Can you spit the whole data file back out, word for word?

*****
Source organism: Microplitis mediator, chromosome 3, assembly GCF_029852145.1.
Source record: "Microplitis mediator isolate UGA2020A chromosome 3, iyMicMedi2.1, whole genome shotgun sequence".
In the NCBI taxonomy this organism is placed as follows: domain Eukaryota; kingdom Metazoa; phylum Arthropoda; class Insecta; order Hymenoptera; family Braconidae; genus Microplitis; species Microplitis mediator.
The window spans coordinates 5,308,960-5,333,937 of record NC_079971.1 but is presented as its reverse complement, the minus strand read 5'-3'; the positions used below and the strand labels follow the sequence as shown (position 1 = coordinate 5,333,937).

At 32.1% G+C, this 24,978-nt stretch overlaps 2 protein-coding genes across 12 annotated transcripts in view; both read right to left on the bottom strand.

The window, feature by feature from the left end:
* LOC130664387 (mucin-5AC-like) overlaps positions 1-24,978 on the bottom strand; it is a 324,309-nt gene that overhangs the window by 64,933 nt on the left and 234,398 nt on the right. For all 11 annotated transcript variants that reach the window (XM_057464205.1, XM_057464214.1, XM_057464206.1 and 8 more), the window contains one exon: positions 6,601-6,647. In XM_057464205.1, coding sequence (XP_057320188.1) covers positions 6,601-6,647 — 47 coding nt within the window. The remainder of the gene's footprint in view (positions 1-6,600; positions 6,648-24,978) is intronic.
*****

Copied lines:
Source organism: Microplitis mediator, chromosome 3, assembly GCF_029852145.1.
Source record: "Microplitis mediator isolate UGA2020A chromosome 3, iyMicMedi2.1, whole genome shotgun sequence".
In the NCBI taxonomy this organism is placed as follows: domain Eukaryota; kingdom Metazoa; phylum Arthropoda; class Insecta; order Hymenoptera; family Braconidae; genus Microplitis; species Microplitis mediator.
The window spans coordinates 5,308,960-5,333,937 of record NC_079971.1 but is presented as its reverse complement, the minus strand read 5'-3'; the positions used below and the strand labels follow the sequence as shown (position 1 = coordinate 5,333,937).

At 32.1% G+C, this 24,978-nt stretch overlaps 2 protein-coding genes across 12 annotated transcripts in view; both read right to left on the bottom strand.

The window, feature by feature from the left end:
* LOC130664387 (mucin-5AC-like) overlaps positions 1-24,978 on the bottom strand; it is a 324,309-nt gene that overhangs the window by 64,933 nt on the left and 234,398 nt on the right. For all 11 annotated transcript variants that reach the window (XM_057464205.1, XM_057464214.1, XM_057464206.1 and 8 more), the window contains one exon: positions 6,601-6,647. In XM_057464205.1, coding sequence (XP_057320188.1) covers positions 6,601-6,647 — 47 coding nt within the window. The remainder of the gene's footprint in view (positions 1-6,600; positions 6,648-24,978) is intronic.